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Ghaniyah (not real name) standing next to her father, was with her grandmother shopping in a market in Baghdad when a bomb exploded, killing her grandmother, and injuring her. She suffers wounds to her face and receives plastic surgery from a program sponsored by MSF in Amman, Jordan. September 2008.

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"J" was at work in Basra when her office was bombed by American forces. She suffers burns to her chest, arm and legs. She was married, but after suffering such severe wounds, her husband of 4 years divorced her.

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A patient at the Red Crescent Hospital in Amman Jordan.

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Seven year old "M", survived a bombing in Iraq, but lost one leg, the other severely burned. She is now undergoing surgeries in Amman, Jordan.

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Hanna Hadi is a typical outspoken, fun loving 13 years old except that she suffers serious burns on her face, head, and body from a suicide bombing in 2004 in Al-Nafaf, Iraq. Hanna initially received treatment in Iraq, but after repeated surgeries she was still unable to eat properly, see, or breath. A doctor in Iraq recommended Hanna be accepted in the MSF program in Amman, Jordan. She has lived in the Kasser Jeddha Hotel for a year and has had several maxillofacial as well as plastic surgeries. She will undergo more plastic surgeries in hopes of gaining a resemblance to the young beautiful girl she once was, before returning to Iraq. September 2008.

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"N" is from Kirkurk, an Iraqi suicide bomber detonated prematurely outside a Kirkuk police station, his jaw was broken and he suffers burns to his body. KP_Sufferance_11.jpg Mohammed was severely wounded suffering burns to his face, body, sustaining a broken hand and fingers when insurgents used a rocket, a car bomb, a suicide bomber on a motorcycle and two other devices to attack the Zafaraniya neighbourhood of southeastern Baghdad. 57 people were killed, and almost 150 wounded.

KP_Sufferance_12.jpg Somaya is 7 years old and from Nasereya, Iraq. She suffers from facial burns and broken bones, caused by an ambush car, which exploded near her home. The wounds lead to facial infections because of inadequate treatment in Iraq. Somaya now receives maxillofacial and plastic surgery medical treatment in Amman, Jordan through MSF. September 2008. KP_Sufferance_13.jpg An Iraqi refugee "K" shows the kind of tool members of one of the many mafia militias in Basra used on him in a "revenge torture". He was kidnapped and tortured because when he worked for the Engineering ministry he found out that one of his co-workers in the parts department was selling company merchandise. "K" told his boss, the spare parts guy ran away. Three years later, that man surfaced as the head of the mafia militia that tortured him for 3 days.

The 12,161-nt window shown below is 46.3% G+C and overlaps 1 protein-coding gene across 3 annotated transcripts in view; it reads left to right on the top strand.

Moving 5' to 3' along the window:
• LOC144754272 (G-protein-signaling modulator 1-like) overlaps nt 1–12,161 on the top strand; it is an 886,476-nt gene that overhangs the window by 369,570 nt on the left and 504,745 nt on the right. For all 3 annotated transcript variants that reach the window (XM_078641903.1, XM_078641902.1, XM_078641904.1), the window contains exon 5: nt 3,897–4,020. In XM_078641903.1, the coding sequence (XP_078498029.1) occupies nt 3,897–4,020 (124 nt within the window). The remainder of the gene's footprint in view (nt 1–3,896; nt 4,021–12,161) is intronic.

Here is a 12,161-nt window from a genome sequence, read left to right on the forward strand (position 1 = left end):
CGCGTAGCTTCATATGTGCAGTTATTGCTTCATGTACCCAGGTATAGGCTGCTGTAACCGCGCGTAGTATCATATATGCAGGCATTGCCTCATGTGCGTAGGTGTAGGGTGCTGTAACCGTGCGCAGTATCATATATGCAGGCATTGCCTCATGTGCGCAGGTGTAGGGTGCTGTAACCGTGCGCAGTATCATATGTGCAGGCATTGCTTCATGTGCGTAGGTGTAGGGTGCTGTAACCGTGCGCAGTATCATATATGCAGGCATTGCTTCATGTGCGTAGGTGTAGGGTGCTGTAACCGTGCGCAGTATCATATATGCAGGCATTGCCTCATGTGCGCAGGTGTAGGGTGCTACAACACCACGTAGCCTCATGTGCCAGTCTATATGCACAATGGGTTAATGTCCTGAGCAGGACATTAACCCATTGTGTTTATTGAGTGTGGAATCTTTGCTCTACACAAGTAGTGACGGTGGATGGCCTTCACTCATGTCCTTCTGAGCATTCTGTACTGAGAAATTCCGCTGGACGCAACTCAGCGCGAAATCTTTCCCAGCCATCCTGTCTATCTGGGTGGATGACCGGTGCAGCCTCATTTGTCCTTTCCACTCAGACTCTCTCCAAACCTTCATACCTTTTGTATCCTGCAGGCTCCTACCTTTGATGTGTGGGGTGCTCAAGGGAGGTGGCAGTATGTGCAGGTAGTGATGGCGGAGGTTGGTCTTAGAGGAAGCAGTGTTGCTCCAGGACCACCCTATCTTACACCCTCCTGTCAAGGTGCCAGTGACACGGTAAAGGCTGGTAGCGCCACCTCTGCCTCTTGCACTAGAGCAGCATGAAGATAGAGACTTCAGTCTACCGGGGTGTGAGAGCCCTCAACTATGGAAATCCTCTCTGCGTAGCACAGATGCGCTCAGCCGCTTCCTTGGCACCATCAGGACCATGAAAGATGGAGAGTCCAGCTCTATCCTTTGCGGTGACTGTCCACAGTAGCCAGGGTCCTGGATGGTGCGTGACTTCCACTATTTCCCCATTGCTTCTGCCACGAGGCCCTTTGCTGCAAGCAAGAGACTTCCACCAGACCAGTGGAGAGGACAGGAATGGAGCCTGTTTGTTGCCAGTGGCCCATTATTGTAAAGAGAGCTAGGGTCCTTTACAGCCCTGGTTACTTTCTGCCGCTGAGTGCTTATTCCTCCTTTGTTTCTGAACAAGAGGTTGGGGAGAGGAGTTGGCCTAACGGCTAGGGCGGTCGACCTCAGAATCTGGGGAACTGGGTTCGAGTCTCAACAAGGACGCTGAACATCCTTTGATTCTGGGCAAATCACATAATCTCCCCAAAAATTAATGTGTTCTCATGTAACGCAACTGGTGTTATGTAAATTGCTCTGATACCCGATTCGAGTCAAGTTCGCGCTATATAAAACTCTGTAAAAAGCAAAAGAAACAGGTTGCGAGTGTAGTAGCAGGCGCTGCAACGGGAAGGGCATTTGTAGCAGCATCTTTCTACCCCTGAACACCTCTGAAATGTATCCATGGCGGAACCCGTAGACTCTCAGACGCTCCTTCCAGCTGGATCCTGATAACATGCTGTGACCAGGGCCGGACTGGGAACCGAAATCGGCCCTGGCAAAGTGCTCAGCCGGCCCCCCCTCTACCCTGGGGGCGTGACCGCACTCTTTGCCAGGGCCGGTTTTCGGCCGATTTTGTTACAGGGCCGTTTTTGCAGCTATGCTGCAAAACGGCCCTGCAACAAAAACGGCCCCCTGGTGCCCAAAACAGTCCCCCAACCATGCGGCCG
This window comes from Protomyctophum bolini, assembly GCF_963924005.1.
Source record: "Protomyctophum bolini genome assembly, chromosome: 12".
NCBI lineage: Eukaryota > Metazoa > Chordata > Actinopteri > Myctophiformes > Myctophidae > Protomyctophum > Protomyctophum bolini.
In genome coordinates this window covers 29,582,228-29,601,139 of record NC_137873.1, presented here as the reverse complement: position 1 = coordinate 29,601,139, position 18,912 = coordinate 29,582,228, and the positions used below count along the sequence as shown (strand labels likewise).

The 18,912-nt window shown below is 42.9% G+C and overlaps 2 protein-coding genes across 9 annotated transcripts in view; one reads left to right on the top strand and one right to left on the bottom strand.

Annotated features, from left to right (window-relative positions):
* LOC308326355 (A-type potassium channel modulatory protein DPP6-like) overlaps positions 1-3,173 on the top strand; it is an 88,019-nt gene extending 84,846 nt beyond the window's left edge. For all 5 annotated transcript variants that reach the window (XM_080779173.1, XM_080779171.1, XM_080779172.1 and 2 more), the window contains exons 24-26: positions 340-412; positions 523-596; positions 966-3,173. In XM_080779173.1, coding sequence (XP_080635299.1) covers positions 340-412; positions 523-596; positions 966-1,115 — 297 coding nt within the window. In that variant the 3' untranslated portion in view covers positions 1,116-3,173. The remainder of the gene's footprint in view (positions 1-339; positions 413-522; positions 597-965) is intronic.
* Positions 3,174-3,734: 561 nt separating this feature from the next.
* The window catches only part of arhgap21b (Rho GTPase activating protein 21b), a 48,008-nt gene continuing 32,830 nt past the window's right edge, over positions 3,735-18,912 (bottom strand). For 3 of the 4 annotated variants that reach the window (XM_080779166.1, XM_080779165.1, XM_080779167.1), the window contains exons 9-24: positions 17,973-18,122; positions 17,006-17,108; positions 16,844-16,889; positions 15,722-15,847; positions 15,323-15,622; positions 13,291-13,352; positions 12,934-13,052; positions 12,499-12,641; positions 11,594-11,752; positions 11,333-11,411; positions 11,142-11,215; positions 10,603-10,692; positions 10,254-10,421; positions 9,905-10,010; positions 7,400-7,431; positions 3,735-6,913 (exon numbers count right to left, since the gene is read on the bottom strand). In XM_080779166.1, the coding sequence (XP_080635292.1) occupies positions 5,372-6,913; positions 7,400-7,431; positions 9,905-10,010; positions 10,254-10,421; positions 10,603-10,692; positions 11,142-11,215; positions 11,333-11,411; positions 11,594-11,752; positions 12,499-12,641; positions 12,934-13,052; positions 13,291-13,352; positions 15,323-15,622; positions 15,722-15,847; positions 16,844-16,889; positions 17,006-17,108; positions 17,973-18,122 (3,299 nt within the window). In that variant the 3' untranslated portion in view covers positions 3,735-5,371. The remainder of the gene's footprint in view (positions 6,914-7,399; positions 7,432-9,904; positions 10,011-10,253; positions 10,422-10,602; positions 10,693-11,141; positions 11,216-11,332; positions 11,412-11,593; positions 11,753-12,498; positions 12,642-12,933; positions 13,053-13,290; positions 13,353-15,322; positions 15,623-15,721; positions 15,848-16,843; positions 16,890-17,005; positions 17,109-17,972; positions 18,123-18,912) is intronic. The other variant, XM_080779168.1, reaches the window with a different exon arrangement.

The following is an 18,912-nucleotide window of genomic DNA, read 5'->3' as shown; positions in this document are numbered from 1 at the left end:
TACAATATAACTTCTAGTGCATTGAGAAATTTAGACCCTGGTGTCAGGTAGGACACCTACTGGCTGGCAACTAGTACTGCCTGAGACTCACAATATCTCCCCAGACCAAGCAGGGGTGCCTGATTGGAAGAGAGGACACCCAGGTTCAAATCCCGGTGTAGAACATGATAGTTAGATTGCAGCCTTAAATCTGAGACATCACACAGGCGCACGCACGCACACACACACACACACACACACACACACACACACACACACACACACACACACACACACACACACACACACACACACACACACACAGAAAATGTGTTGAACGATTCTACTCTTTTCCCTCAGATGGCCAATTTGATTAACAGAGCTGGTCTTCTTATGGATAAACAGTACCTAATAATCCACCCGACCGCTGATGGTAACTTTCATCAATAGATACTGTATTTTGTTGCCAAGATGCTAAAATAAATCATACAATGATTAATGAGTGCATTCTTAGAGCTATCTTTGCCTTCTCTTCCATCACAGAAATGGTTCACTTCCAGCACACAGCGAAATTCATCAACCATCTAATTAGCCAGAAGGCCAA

KP_Sufferance_14.jpg An Iraqi Christian from Baghdad was intimidated and beaten by one of the mafia militias operating in Baghdad. Thousands of Iraqi Christians have been forced to flee Iraq. KP_Sufferance_15.jpg An Iraq Christian woman shows the photo of her husband who was kidnapped and killed by one of the mafia militias in Iraq. Although the family paid the ransom he was killed.

KP_Sufferance_16.jpg An Iraqi refugee shows the wounds sustained after being beaten and tortured by one of the mafia militias. He now receives medical treatment in Amman, Jordan. Although the patients are not allowed to apply for refugee status while being sponsored by MSF, many still try. KP_Sufferance_17.jpg Iraqi man who lost his leg in a suicide bombing targeting a police station in northern province of Salahuddin. At least 27 Iraqis were killed and about 40 others wounded.

KP_Sufferance_18.jpg Sara an Armenia Christian Iraqi refugee living in a suburb of Damascus Syria holds her child who is suffering from Cerebral Palsy. Her daughters condition has gotten progressively worse in the 2 years they have spent as refugees in Syria.

KP_Sufferance_19.jpg Ali an Iraqi refugee and his son in their home in Beirut, Lebanon. Ali a Shiite is married to Fatima a Sunni. After the fall of the Baath party and Saddams regime, civil war broke out between Sunni and Shia. Inter religious families have been torn apart. Fatimas brothers insisted she divorce Ali, when she refused they threatened to kill him. Consequently they fled Iraq.

KP_Sufferance_20.jpg Cigarette burns covered his body, this is his hand, tortured for 3 days, 2 years later, the lasting effects.